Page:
More Historic Caravans in Art

Copyright The Munnings Collection at The Sir Alfred Munnings Art Museum / Supplied by The Public Catalogue Foundation

Copyright The Munnings Collection at The Sir Alfred Munnings Art Museum.

Here are a couple final Alfred Munnings images of Romani caravans in an English countryside.  As a keen observer, he definitely caught the important details of each type of caravan and the essentials of camp life.  The watercolor above is somewhat unusual for Munnings as it shows no animals, people, or campfire.

alfred-munnings-gypsy-encampment

Alfred Munnings.

Above is a rarely shown rounded square-top among other carts and caravans with livestock milling about.  The variety detailed in these historic images should be helpful for those desiring to design and build a similar living accommodation.  The previous post gave a glimpse of Laura Knight’s work on the subject and her subjects are remarkably detailed and informative.

Gypsy Camp, ca 1938, Dame Laura Knight.

Gypsy Camp, ca 1938, Dame Laura Knight.

This is one of my favorite scenes of a camp in the countryside; two beautiful ledge wagons and a marquis tent in a field.  I could picture this in a high parkland of the Rocky Mountains.  Many people don’t know that the outlier tent, awnings, and tarps are almost ubiquitous with the old caravans.  This allows for a very flexible and expandable living arrangement or a sheltered kitchen area.

Young Gypsies 1937, Dame Laura Knight.

Young Gypsies 1937, Dame Laura Knight.

If you look closely at the sketch above, you can see that this is the same encampment from another angle, focusing on the kids at play.  It looks like a fine way to grow up.

gypsywagonandtent

Gypsy Wagon and Tent, Dame Laura Knight, 1962.

And finally, another favorite of mine.  I suspect it’s the same little yellow wagon next to the sketchiest bender tent ever.  Probably a makeshift shelter for work or cooking.  A wagon wheel in the foreground seems to await repair while the kids look on.  Note the size of these caravans relative to today’s “needs” and remember that whole families lived and were raised this way.

If you missed the previous post about historic caravans in art go HERE or check out a whole page of images I have curated HERE.

Advertisements

About George Crawford

archaeologist, archer, primitive technologist, and wannabee musician ... mostly
This entry was posted in art, caravan, gypsy, vardo and tagged , , , , , , , , , , , , . Bookmark the permalink.

2 Responses to More Historic Caravans in Art

  1. Peat says:

    Lovely pictures. Is there any tradition of Romani travellers in the states? Did any make the voyage and continue the lifestyle? Travellers of all kinds get a lot grief here in the UK. Prejudice against gypsies is the most socially acceptable form of racism and is still widely held.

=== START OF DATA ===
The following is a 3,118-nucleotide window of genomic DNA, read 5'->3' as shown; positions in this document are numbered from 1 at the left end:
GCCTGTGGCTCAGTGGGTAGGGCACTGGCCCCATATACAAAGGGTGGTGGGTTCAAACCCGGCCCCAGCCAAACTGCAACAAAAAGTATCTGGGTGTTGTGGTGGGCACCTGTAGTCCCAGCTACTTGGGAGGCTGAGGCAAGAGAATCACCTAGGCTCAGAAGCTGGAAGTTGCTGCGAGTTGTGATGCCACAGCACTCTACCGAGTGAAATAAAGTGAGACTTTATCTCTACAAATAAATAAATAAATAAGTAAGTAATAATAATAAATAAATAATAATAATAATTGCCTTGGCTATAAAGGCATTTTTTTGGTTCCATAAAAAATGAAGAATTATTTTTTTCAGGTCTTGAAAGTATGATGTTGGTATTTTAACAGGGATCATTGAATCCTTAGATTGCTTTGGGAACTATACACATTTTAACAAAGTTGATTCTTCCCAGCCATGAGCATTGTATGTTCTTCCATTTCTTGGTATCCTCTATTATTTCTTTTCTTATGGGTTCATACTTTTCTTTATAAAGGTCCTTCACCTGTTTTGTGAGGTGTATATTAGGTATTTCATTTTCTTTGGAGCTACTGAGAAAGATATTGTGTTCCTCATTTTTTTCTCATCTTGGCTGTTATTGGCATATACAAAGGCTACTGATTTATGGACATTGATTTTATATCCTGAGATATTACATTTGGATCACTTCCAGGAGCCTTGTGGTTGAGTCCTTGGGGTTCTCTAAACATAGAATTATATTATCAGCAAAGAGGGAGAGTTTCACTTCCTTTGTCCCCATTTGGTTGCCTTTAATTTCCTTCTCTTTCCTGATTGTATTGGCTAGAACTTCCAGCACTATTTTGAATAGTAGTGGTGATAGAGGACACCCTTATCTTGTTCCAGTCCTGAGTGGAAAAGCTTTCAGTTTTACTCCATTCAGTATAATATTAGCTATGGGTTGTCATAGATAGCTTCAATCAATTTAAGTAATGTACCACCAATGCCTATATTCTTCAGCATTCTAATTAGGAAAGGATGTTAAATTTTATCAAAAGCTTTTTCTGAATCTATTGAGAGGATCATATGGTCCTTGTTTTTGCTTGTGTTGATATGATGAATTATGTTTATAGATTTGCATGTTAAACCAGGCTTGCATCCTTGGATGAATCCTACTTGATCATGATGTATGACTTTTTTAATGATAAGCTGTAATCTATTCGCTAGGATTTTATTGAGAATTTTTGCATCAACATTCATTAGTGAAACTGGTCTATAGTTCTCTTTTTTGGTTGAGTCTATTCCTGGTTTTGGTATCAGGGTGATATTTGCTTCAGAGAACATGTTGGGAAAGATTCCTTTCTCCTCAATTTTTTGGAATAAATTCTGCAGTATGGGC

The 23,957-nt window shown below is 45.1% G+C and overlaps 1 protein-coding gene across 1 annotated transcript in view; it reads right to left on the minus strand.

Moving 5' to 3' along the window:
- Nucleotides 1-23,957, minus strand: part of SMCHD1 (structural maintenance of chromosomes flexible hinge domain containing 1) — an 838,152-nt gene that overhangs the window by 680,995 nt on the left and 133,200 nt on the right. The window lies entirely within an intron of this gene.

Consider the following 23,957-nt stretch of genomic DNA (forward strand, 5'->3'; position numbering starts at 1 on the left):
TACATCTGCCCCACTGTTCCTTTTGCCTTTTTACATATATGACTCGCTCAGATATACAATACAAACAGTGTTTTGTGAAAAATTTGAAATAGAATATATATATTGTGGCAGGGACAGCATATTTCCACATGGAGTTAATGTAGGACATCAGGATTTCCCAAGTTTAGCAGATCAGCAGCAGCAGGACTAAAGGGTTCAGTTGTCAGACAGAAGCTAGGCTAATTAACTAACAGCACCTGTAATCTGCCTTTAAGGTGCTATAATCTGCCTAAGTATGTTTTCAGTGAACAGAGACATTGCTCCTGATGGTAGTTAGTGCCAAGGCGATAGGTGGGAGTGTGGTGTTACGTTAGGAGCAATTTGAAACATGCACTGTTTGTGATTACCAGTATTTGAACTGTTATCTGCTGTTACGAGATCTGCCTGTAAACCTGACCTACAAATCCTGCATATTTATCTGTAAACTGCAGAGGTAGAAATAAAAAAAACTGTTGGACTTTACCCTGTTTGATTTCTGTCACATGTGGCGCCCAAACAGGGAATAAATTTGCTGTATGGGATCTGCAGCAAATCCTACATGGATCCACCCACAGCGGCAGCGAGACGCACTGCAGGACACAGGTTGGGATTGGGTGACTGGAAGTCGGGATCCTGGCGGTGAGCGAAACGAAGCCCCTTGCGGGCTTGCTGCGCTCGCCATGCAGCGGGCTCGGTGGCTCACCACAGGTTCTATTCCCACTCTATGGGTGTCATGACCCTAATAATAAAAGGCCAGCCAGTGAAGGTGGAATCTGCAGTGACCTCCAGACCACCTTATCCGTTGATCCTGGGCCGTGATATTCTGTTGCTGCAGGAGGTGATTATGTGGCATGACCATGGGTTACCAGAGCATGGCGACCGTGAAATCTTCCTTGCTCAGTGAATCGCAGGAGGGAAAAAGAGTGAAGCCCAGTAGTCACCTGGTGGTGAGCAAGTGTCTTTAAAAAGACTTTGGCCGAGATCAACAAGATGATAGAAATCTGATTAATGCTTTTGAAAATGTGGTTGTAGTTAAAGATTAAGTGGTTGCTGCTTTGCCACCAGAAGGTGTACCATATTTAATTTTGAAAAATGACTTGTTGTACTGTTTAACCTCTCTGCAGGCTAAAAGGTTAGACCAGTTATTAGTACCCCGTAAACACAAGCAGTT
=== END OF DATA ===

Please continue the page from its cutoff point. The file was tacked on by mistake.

I love your blog, lots of inspiring posts. I am curently milling timber to build a wagon. Hopefully finish it by the time I need to leave this site!

    Sent from a bender in an English woodland,

    • The answer is “somewhat”. There has been a Romani presence in the U.S. for a long time but not so much with the same visibility as in Europe. I have only known a few very well and they didn’t seem to even know a lot about the early history here although some kept ties with family around the world. Growing up we knew them as car salesmen, construction people, etc. and I think some of the traditional tradesmen, such as the knife sharpeners, were. Being a real melting pot, I think there is just a lot of ignoring that sort of identity here unless you look very different or make a point of acting different (like traditional clothing). My father was a policeman so I knew a lot about the one large Romani criminal family in the neighborhood and I’m sure they were the cause of so much suspicion for the the law abiding families. Travellers get grief everywhere as they aren’t quite like the status quo.

      Good luck on the wagon! Take pictures if you can. I like England a lot and enjoyed it there. It has been many years but I lived in the Reading and Oxford area for a little while. I really enjoyed rural England, Scotland, and Wales.

Leave a Reply

Fill in your details below or click an icon to log in:

WordPress.com Logo

You are commenting using your WordPress.com account. Log Out / Change )

Twitter picture

You are commenting using your Twitter account. Log Out / Change )

Facebook photo

You are commenting using your Facebook account. Log Out / Change )

Google+ photo

You are commenting using your Google+ account. Log Out / Change )

Connecting to %s